Saturday, June 23, 2018

Human Rights Council Loses U.S.

By Douglas V. Gibbs
Author, Speaker, Instructor, Radio Host

The United States is officially leaving the United Nations Human Rights Council.

Next, the U.S. should consider leaving the U.N.

Ambassador Nikki Haley gave us a heads up that this was coming in Geneva last year when she laid out three fundamental problems the U.S. has with the U.N. Human Rights Council.

The council has been consistently against our main ally, Israel.  The council has adopted 169 condemnatory resolutions on countries as of the end of May, with 47 percent of them focusing on Israel.  The council’s fixation on Israel is not surprising considering the heavy progressive and Muslim presence on the council.  Unfortunately, the council refuses to address the real problems we've had in the world, such as Iran, Syria, or North Korea.

The reality is, those same members of the council who have been standing against Israel are also among the worse human rights abusers in the world.  How is it that countries guilty of human rights violations are even allowed to be on a United Nations council that claims to be in existence for the purpose of combating such abuses?  In fact, the council has on it some of the most repressive regimes.  14 of the 47 members of the council (including Burundi, China, Cuba, Saudi Arabia, and Venezuela) are ranked “not free” by Freedom House. This is the highest number of “not free” countries in council history, indicating that the majority of the world’s governments see no problem with electing human rights violators to the U.N.’s highest human rights body.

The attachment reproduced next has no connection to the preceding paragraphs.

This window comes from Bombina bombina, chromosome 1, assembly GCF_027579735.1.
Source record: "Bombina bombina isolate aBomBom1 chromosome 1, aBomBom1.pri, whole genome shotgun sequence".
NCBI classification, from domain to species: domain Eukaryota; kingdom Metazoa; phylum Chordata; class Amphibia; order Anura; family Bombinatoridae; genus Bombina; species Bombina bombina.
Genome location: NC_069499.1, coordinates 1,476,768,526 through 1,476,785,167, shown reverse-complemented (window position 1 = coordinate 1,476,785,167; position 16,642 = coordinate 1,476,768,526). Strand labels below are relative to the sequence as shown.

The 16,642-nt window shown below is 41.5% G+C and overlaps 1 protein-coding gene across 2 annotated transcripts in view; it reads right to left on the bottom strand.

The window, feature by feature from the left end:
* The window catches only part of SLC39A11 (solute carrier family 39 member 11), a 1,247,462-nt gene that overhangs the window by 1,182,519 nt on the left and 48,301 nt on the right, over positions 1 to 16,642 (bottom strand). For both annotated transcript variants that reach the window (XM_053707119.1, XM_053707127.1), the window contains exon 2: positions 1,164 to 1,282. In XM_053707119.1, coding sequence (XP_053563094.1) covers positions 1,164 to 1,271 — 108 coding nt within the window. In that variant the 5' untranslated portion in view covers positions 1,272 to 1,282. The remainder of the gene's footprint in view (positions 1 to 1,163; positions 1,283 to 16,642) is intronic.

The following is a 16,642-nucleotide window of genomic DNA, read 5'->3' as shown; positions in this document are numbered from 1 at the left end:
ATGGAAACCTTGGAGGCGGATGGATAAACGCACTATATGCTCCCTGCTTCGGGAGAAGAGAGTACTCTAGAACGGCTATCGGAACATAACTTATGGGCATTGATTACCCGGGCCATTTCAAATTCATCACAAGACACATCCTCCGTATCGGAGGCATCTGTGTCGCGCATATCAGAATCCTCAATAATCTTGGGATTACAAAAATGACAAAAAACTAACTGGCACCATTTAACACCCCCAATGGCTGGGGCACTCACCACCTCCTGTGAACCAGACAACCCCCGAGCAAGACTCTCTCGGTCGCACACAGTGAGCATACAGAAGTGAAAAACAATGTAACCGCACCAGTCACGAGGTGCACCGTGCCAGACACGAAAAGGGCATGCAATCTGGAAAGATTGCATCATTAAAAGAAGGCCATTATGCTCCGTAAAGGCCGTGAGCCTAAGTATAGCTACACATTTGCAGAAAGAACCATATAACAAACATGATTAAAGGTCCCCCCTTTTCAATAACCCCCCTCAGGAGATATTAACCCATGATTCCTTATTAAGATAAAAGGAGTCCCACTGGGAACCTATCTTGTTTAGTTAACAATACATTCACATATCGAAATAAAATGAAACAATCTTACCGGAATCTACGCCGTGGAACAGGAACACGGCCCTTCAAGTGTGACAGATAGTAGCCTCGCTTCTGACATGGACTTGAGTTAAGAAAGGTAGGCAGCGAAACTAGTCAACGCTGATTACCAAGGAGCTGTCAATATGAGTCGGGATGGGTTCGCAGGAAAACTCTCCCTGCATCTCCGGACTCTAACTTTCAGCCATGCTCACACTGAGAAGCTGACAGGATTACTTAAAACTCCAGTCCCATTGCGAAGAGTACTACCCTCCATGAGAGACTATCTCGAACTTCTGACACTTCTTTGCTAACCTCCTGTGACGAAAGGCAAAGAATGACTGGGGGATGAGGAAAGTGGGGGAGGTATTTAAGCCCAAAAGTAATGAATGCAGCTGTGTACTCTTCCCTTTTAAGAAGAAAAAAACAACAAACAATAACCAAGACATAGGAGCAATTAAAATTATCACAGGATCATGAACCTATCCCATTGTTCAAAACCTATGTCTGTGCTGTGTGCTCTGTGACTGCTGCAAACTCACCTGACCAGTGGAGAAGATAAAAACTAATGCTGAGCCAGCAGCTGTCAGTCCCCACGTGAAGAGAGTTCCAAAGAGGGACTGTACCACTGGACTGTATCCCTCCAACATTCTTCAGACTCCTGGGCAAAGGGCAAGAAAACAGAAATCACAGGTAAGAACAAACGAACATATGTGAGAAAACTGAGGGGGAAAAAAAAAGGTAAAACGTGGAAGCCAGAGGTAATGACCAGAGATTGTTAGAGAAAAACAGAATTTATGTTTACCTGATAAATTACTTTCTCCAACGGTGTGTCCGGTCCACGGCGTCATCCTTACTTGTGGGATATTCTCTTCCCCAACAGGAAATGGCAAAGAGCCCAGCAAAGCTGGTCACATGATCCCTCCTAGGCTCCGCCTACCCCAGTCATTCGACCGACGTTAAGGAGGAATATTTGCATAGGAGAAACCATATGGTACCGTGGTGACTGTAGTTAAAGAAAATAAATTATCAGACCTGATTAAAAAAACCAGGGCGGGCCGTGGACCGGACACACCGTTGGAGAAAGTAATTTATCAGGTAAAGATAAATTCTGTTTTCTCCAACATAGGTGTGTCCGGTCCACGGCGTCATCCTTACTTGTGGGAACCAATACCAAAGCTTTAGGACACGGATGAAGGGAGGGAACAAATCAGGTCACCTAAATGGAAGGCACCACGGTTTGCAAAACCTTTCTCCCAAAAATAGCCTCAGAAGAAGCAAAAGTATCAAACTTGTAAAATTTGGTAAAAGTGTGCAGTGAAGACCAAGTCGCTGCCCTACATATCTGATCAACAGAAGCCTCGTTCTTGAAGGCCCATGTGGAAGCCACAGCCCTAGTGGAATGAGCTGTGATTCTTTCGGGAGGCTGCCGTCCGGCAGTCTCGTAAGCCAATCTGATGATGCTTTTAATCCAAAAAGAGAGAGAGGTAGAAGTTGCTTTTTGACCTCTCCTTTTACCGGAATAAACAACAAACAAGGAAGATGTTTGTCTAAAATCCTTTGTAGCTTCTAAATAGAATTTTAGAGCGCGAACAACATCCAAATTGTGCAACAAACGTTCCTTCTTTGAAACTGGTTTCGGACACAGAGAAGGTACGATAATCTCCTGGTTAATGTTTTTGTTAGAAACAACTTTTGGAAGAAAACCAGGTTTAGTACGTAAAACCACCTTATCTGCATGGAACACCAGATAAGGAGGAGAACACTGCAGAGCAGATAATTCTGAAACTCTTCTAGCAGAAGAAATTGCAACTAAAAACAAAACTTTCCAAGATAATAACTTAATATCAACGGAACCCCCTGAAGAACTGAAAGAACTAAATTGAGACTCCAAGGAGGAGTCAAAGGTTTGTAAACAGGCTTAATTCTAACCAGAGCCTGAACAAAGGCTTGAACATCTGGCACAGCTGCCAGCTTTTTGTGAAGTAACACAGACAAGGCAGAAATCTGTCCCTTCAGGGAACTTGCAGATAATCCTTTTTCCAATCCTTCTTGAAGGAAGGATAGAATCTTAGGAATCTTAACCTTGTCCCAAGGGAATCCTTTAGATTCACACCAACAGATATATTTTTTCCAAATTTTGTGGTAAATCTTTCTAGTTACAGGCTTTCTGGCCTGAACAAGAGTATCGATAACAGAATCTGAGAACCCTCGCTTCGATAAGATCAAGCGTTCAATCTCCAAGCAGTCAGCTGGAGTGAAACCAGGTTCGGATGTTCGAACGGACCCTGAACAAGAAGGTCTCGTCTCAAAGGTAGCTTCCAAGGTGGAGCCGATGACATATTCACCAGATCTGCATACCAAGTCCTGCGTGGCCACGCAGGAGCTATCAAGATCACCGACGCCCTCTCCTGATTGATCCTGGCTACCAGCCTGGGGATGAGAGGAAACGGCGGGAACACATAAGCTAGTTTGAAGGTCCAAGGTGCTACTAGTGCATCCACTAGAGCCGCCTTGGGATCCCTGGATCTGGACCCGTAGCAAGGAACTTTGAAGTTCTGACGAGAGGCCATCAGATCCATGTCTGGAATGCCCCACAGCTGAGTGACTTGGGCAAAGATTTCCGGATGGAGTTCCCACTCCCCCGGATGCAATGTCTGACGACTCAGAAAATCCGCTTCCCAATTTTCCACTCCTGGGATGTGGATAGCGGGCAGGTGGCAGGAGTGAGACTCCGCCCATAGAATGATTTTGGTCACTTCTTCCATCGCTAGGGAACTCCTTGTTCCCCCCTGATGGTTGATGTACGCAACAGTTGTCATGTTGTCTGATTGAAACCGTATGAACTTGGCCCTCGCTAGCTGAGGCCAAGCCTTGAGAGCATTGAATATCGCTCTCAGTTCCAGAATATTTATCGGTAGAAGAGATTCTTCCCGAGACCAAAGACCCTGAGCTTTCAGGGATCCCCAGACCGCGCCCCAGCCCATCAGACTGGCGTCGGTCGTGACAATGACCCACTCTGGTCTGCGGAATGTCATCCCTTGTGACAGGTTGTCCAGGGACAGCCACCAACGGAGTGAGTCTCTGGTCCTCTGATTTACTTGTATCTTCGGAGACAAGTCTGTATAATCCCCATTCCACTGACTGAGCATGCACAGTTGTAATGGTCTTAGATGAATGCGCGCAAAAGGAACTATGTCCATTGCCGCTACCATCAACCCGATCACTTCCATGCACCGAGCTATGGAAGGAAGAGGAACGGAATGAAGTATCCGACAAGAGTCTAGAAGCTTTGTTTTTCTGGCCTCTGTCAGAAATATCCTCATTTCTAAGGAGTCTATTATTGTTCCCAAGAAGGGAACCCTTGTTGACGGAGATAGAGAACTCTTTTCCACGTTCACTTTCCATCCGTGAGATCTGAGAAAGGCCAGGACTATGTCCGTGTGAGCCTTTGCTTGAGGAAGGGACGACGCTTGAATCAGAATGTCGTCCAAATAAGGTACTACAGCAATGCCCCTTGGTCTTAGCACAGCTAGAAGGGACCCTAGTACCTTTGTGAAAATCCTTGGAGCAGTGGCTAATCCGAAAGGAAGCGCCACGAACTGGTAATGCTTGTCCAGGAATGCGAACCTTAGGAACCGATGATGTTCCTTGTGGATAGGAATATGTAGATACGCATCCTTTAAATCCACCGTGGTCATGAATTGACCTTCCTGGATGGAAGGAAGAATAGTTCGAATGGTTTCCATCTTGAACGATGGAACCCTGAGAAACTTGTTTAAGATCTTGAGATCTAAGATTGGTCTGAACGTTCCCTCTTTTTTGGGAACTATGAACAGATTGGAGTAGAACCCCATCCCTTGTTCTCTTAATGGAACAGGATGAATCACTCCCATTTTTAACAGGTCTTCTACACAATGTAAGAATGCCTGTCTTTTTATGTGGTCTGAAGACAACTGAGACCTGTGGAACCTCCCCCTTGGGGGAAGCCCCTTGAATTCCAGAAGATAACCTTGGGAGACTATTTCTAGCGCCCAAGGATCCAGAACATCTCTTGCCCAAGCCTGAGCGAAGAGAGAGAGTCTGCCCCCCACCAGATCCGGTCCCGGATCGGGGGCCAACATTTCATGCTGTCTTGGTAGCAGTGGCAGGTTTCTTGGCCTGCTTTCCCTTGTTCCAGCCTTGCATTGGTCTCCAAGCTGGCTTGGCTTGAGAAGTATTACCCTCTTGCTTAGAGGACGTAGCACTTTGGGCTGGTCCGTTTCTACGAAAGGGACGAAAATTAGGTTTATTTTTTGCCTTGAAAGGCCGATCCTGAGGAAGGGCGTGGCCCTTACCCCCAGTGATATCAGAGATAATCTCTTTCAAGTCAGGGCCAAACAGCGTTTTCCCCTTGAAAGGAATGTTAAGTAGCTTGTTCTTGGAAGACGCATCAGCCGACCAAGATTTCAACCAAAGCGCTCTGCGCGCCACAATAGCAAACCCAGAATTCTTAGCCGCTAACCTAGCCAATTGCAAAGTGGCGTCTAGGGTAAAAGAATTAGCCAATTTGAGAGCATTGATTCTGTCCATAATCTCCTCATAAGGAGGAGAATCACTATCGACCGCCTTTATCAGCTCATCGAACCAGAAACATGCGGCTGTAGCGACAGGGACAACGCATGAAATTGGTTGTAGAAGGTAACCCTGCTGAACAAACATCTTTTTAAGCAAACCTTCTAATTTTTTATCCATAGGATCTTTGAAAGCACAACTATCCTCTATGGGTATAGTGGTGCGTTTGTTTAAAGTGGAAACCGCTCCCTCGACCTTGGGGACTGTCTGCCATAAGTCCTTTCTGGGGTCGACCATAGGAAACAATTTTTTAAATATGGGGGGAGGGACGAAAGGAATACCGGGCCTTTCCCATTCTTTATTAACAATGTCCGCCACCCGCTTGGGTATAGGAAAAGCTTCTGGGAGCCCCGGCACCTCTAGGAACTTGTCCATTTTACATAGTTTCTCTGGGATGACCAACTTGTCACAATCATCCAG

Due to the bias of the members of the council, there has been a consistent failure to address serious human rights situations equally and objectively.  Everything is politically motivated, and established to protected the most egregious violators.  So, while the council practices an obsessive focus on Israel, the council has been looking the other way when it comes to human rights violations by some of the world’s most oppressive counties.

For instance, the Human Rights Council has never passed a condemnatory resolution on China, Cuba, Russia, Saudi Arabia, or Zimbabwe, despite their terrible records of religious persecution, punishment of political dissent, hostility to freedom of the press, unequal rights for women, and use of force against civil society and government opponents, respectively.

With this kind of record, the United States is obligated to remove themselves from the council.

The decision to depart from the United Nations Human Rights Council comes after the U.S. has attempted to reform the misapplied agency.  Haley and other U.S. diplomats in Geneva, New York, Washington, and around the world, the U.S. have engaged bilaterally and multilaterally to promote reforms to address anti-Israel bias, membership quality, and improve the council’s efficiency.

They have been met with disinterest and hostility. Even European governments and human rights groups have opposed the U.S. reform effort out of fear that countries hostile to human rights might seize the opportunity to weaken the council.

Unfortunately, the United States seems to be the only government interested in reasonable reforms, and as the old saying goes, you can reason with the unreasonable, so it was necessary for the United States to pull out.

-- Political Pistachio Conservative News and Commentary

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